Remy di Gregorio is facing charges of being in possession of unauthorised medical equipment following his arrest this week, a French magistrate said Thursday.
We're talking about medical or paramedical practices which are prohibited. We might not be dealing with a doping substance, but the method is prohibited
A Marseille-based doctor who was also arrested has since admitted mixing blood from Di Gregorio with ozone and reinjecting it in a bid to improve the cyclist's performance.
The doctor, 75, has been charged with "using banned substances or procedures on an athlete" and "the illegal practice of medicine" and remains in custody with Di Gregorio.
The equipment found in Di Gregorio's possession was a glucose injection kit, which requires prior medical justification during competition, Marseille magistrate Jacques Dallest said.
Di Gregorio, who has been suspended by his Cofidis team following his arrest Tuesday and has dropped out of the Tour de France, admits receiving injections, but denies any charges of doping.
The 26-year-old French cyclist was arrested following a police raid at his team's hotel in Bourg-en-Bresse outside Macon in eastern France on Tuesday as part of an investigation into the organised trafficking of doping substances.
He was taken to Marseille for further questioning by investigating magistrate Annaick Le Goff, along with two other men, who were suspected of "having dealings" with Di Gregorio.
One of the two other men was released on Wednesday. He had been in possession of vitamins, nutritional supplements, blood transfusion kits and other products which are still being analysed.
"This individual was a friend who had come from Marseille to drop off the products, bought by the rider over the internet," said Dallest.
He added that none of the products had been supplied by the doctor.
Le Goff said although other people had been implicated in the affair along with Di Gregorio, "it's not the case that a whole team is being implicated".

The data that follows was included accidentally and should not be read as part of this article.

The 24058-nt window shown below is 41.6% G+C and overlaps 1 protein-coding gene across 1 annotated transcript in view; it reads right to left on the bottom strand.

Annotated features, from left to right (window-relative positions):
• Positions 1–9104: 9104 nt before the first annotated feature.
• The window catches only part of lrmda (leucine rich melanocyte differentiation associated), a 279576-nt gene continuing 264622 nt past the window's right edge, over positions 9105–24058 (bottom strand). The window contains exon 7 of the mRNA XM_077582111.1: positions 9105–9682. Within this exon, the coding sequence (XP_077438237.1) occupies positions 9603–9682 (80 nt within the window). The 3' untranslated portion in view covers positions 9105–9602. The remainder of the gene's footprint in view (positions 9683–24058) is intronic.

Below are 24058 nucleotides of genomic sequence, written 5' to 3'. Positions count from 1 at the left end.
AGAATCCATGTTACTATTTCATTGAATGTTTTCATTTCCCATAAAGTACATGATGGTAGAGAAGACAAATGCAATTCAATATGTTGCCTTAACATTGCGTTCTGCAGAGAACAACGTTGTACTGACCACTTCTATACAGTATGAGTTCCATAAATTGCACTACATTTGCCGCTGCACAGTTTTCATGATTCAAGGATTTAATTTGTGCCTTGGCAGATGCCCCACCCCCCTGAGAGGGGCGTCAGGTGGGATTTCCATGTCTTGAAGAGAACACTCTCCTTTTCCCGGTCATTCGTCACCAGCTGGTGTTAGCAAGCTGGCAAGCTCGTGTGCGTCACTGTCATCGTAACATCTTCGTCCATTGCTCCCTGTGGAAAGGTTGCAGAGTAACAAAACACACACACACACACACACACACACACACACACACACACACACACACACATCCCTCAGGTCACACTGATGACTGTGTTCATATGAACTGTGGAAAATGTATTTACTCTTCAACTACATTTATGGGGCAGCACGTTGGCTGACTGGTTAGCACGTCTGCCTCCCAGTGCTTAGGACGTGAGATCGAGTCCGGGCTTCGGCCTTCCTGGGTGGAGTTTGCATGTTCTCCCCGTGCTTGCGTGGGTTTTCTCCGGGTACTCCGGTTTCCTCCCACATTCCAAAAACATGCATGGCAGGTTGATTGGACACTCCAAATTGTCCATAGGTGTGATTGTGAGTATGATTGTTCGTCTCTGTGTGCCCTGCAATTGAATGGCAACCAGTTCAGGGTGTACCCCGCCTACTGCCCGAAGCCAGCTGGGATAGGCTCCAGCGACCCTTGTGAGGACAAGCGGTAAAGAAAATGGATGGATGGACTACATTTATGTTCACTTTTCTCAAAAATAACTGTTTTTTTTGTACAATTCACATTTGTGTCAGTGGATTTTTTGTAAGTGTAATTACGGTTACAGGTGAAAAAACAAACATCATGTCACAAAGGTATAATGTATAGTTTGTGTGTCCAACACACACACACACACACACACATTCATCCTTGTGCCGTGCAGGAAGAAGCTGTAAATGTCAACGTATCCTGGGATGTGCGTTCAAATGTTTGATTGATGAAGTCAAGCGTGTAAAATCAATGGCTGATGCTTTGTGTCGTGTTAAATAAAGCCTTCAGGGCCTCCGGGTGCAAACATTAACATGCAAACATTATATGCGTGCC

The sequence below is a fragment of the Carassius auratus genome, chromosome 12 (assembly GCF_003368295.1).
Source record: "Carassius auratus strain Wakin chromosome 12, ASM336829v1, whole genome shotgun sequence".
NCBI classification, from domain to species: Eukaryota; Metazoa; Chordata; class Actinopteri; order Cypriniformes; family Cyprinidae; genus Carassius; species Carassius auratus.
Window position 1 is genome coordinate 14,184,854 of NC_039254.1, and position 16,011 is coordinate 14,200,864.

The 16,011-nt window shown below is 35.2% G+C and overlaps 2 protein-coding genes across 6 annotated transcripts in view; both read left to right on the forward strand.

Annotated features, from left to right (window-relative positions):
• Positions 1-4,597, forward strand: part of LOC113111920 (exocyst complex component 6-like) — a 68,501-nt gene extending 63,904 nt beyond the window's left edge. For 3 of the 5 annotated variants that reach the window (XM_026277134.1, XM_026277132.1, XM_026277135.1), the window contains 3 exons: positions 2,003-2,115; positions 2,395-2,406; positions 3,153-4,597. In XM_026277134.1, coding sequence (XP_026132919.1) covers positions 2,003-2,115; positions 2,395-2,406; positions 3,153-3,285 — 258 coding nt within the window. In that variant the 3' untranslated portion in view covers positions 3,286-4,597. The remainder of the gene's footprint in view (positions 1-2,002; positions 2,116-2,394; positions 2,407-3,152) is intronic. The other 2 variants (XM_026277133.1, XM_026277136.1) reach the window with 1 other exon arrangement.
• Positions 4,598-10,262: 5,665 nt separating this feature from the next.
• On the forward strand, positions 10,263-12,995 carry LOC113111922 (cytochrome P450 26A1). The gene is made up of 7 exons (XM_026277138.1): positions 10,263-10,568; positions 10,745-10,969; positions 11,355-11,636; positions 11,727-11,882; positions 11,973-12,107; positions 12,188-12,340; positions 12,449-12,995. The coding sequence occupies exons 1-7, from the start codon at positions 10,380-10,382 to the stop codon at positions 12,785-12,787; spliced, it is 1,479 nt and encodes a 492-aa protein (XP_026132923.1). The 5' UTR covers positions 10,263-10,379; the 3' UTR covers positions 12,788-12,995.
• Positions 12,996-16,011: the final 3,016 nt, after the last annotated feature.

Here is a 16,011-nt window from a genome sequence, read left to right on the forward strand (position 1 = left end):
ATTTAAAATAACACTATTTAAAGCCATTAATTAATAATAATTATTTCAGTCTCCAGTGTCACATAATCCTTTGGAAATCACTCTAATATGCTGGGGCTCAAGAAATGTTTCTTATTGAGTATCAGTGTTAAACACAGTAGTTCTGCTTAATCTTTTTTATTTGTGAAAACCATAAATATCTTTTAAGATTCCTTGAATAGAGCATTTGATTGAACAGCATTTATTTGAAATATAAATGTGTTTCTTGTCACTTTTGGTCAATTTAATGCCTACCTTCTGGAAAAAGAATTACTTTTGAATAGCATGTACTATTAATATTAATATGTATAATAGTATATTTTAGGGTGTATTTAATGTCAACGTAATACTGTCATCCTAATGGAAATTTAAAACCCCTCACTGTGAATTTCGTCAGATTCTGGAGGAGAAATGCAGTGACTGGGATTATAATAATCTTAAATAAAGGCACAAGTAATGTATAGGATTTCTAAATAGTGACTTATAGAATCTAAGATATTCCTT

Cofidis, who had suffered doping scandals because of unscrupulous riders in the past, pledged to sack Di Gregorio if charges of doping or attempted doping are confirmed.
"If the suspicions are confirmed, he will be sacked immediately in accordance with the stipulations in his contract and in line with the ethical policy of the team," a Cofidis team statement said.
According to Dallest, the doctor helping Di Gregorio admitted to police he had injected blood taken from Di Greogrio back into him after treating it with ozone.
Ozone is used for purification purposes at both medical and industrial level but its therapeutic, or performance-enhancing uses remain a subject of debate.
But for the magistrate, it amounts to prohibited doping methods.
"We're talking about medical or paramedical practices which are prohibited. We might not be dealing with a doping substance, but the method is prohibited, said Dallest.
At least four injections were carried out on Di Gregorio between the end of May and the end of June, Dallest said.
He added that the doctor, who has an office in Marseille, led a "luxury lifestyle" and that 26,000 euros in cash had been found at his home after it was raided by police.